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Data obtained by Balkan Insight shows Albania’s president, parliamentary speaker, several ministers and more than a third of parliament owe vehicle registration taxes.
|Albania's parliament during a plenary session|
According to Albania's road tax collection agency, President Bujar Nishani and speaker of parliament Jozefina Topalli both have unpaid taxes from 2010 for their personal vehicles.
Officials listed as debtors by the agency also include finance minister Ridvan Bode, transport minister Sokol Olldashi, health minister Vangjel Tavo and culture minister Aldo Bumci.
Apart from the four ministers, 45 other MPs from the 140-seat parliament owe vehicle registration taxes, including lawmakers from both the governing centre-right coalition and the Socialist opposition.
Albanian Officials and MPs Who Owe Vehicle Registration Taxes
Tag nr. Owner Region Date
The spokesperson for the president’s office, Irma Toptani, declined to comment on the allegations when contacted by Balkan Insight.
However parliamentary speaker Topalli told Balkan Insight through a spokesperson that the taxes on her vehicle have been settled, but were simply paid slightly late.
“The taxes have been paid, not on the due date but a month later, as it is a vehicle that her husband uses,” said her spokesperson Suela Ruseti.
However, the head of Albania's General Directorate of Services for Road Transportation, Arben Pinari, told Balkan Insight that the agency's list of debtors is constantly updated.
“Our register has been updated on a day-to-day basis over the course of this year,” Pinari said.
Although the agency itself cannot directly collect the unpaid taxes, Pinari underlined that every year it sends the list of debtors to the tax authorities to ensure they are collected.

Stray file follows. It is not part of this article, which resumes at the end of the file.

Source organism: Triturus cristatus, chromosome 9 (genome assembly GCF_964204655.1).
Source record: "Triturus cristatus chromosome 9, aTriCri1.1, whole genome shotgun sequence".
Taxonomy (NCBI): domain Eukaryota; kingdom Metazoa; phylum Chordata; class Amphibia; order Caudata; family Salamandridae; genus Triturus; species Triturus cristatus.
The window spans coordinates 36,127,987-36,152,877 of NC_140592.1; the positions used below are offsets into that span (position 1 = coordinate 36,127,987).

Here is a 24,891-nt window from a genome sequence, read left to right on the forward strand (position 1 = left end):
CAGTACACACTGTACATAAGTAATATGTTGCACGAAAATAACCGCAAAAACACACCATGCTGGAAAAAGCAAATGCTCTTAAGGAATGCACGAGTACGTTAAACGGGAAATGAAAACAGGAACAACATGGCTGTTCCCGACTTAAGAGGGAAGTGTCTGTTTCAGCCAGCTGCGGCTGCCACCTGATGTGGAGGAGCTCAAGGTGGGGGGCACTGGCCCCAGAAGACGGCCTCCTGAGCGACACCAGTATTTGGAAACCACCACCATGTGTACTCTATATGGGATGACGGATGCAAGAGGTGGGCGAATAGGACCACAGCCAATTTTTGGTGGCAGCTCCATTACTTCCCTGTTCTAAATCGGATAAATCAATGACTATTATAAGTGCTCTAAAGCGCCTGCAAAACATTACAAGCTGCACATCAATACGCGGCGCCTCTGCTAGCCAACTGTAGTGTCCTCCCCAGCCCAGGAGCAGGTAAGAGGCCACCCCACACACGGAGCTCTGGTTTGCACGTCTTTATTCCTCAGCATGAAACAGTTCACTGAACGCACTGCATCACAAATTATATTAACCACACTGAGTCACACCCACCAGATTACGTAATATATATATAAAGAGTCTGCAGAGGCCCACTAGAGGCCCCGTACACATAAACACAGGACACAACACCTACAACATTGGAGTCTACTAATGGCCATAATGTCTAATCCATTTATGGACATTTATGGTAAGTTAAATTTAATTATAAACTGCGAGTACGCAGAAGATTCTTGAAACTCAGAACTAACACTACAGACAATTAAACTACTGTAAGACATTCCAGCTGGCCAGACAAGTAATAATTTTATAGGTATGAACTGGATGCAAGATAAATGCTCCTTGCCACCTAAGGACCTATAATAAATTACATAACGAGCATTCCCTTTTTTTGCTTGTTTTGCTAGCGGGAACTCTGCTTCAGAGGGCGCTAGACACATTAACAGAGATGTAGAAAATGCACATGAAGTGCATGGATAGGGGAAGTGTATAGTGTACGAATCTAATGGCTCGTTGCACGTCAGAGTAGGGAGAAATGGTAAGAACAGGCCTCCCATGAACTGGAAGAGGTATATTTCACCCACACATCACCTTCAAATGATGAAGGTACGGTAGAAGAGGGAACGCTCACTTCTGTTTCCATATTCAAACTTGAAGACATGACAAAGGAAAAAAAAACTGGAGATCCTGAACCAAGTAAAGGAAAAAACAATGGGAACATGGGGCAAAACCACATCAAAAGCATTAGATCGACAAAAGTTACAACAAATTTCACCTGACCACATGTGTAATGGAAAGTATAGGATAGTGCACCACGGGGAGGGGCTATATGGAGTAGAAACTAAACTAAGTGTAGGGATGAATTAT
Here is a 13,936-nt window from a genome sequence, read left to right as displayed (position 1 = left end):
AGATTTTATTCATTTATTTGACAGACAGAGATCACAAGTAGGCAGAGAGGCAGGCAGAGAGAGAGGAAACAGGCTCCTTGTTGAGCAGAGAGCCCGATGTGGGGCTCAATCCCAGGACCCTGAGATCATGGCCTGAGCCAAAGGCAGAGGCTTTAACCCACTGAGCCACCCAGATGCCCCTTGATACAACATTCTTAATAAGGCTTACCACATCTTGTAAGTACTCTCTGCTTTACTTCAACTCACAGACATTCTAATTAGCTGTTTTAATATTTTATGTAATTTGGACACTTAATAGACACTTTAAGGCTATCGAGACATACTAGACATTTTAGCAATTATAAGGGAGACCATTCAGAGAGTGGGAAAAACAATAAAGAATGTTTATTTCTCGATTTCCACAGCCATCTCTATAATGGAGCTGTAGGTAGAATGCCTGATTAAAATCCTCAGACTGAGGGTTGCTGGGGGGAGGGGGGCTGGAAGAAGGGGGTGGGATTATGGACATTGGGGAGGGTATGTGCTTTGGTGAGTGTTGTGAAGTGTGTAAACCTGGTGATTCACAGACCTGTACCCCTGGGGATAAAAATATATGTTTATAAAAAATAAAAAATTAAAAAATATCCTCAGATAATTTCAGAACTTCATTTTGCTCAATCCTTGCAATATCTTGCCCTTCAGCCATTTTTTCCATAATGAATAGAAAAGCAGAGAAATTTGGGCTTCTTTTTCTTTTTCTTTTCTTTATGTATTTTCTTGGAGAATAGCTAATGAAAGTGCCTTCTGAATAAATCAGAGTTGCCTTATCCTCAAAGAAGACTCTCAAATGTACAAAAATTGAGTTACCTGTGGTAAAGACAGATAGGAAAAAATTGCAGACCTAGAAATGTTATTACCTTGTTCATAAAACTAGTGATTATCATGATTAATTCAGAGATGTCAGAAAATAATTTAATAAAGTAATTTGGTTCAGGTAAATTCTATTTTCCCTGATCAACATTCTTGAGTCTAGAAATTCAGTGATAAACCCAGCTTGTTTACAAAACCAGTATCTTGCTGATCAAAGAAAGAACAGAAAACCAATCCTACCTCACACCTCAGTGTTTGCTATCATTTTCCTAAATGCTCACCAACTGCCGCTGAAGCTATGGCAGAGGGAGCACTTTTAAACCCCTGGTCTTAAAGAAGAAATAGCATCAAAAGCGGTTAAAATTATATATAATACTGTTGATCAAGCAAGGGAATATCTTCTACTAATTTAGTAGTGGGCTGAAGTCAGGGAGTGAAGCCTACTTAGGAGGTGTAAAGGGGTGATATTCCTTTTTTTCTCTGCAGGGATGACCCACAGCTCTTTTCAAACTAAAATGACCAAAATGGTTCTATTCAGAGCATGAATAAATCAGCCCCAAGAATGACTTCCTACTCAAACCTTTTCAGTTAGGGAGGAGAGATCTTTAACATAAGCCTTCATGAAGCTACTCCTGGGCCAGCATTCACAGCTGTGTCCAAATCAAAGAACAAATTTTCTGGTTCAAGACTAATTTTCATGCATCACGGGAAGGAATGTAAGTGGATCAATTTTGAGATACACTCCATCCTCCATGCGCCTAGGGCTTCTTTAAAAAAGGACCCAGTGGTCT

“We are legally bound to send the list to the tax authorities, which should start the procedures for their collection, through orders of sequester or by sending the names to the state police,” he said.
According to Pinari, a part of these unpaid taxes relates to vehicles that might not exist any more but whose owners have failed to deregister them; however, he stressed that such cases represent a small portion of the debts.
The agency does not list only high officials as debtors but also state institutions such as the president’s office that have outstanding taxes owing for their vehicles.
Pinari explained that the problems with state institutions, which represent a small part of the list, arise not only because they do they not pay their bills, but also because they sometimes do not bother to deregister a vehicle that has been scrapped.
“Sometimes accountants in a state institution would simply forget to pay the bill or their funds would run out,” Pinari said. “There are institutions that have put the vehicles out of service, but have failed to deregister them, which costs only 600 lek (4.30 euro),” he said.
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